A 3 year old girl initially presented with abdominal pain and fevers. Ultrasound identified a left kidney mass, leading to a left radical nephrectomy and excision of retroperitoneal mass. Pathology showed a Wilms’ tumor, diffuse anaplasia type. Staging uncovered multiple pulmonary metastases and involvement of a supraclavicular lymph node. She received chemotherapy and radiation without regression of disease.  She then presented to the ED and was admitted for neutropenic fever. She was started on broad-spectrum antibiotics. She continued to spike fevers so an antifungal, micafungin, was added.  While admitted, she developed scattered erythematous papules. Infectious disease was consulted and a skin biopsy from the left forearm was obtained.

Laboratory Results

  • Bacterial cultures, blood: negative
  • Fungal cultures, blood: negative
  • Blastomyces urine antigen: negative
  • Skin biopsy: slight epidermal hyperplasia with follicular dilatation, mild vascular ectasia, and focal erythrocyte extravasation. Negative for organisms.
  • Bacterial culture, tissue: no growth.
  • Gram stain: rare budding yeast forms seen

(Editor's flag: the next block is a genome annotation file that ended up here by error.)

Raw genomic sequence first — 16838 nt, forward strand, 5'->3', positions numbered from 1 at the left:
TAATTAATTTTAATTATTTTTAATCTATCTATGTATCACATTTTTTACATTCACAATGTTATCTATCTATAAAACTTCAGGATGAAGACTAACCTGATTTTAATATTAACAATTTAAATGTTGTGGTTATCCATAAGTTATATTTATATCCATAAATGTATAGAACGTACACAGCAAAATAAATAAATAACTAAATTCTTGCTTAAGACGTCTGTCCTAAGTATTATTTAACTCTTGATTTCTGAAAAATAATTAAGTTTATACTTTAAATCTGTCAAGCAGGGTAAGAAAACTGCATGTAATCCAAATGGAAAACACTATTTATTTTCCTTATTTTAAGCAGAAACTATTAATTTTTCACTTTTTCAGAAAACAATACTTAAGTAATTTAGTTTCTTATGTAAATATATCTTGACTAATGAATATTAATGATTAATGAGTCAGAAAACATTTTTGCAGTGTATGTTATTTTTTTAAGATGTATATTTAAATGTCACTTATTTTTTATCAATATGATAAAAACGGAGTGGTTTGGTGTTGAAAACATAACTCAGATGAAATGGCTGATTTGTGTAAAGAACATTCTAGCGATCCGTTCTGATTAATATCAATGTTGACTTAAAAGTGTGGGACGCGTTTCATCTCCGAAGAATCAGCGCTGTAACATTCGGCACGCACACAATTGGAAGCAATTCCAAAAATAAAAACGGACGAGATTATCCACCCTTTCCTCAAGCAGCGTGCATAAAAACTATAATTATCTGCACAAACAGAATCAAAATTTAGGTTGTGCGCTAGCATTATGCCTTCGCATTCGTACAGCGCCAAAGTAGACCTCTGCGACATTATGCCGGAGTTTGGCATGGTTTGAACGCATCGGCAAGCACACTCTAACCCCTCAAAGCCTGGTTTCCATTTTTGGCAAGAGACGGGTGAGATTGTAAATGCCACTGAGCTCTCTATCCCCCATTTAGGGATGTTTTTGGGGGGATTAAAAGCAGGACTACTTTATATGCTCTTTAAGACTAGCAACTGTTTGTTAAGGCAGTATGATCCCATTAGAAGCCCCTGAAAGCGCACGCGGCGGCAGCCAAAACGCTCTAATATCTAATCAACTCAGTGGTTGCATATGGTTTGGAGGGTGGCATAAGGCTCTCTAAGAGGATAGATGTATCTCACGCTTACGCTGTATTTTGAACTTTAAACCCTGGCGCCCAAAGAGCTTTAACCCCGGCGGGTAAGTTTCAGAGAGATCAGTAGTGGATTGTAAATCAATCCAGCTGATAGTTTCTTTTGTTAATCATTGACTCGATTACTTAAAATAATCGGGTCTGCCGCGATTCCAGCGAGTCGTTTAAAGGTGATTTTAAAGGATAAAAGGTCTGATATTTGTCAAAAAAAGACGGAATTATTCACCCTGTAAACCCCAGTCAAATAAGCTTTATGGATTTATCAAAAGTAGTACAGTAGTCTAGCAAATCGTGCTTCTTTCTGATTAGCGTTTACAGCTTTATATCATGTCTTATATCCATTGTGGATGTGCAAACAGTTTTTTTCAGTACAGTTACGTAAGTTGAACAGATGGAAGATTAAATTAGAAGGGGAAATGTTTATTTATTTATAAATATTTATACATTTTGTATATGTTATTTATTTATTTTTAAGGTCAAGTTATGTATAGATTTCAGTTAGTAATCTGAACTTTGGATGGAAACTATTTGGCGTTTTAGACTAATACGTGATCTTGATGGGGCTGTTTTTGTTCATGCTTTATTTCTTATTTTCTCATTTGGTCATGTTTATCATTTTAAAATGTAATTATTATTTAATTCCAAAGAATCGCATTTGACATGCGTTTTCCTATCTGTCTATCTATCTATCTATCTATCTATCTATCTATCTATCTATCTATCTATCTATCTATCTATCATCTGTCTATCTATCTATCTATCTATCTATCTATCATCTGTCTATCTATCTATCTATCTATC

• Fungal culture, tissue: no growth to date
The gram smear made from skin biopsy tissue for bacterial culture displayed rare broad-based budding yeast forms, consistent with Blastomyces dermatiditis.


The gram smear made from skin biopsy tissue for bacterial culture displayed rare broad-based budding yeast forms, consistent with Blastomyces dermatiditis.



Blastomyces dermatitidis is a dimorphic fungus found in moist soil and decomposing matter. It is endemic within the Mississippi and Ohio River valleys as well as the Great Lakes region and Southern United States.  There are reports of infection in Africa and India. The fungus is transmitted by inhalation of as few as 10-100 conidia. Once in the lungs, the spores convert to yeast and multiply. Infection usually results in a flu-like illness with pulmonary involvement 3-15 weeks post-exposure. Hematogenous spread can further result in involvement of the skin, bone, genitourinary tract, and central nervous system.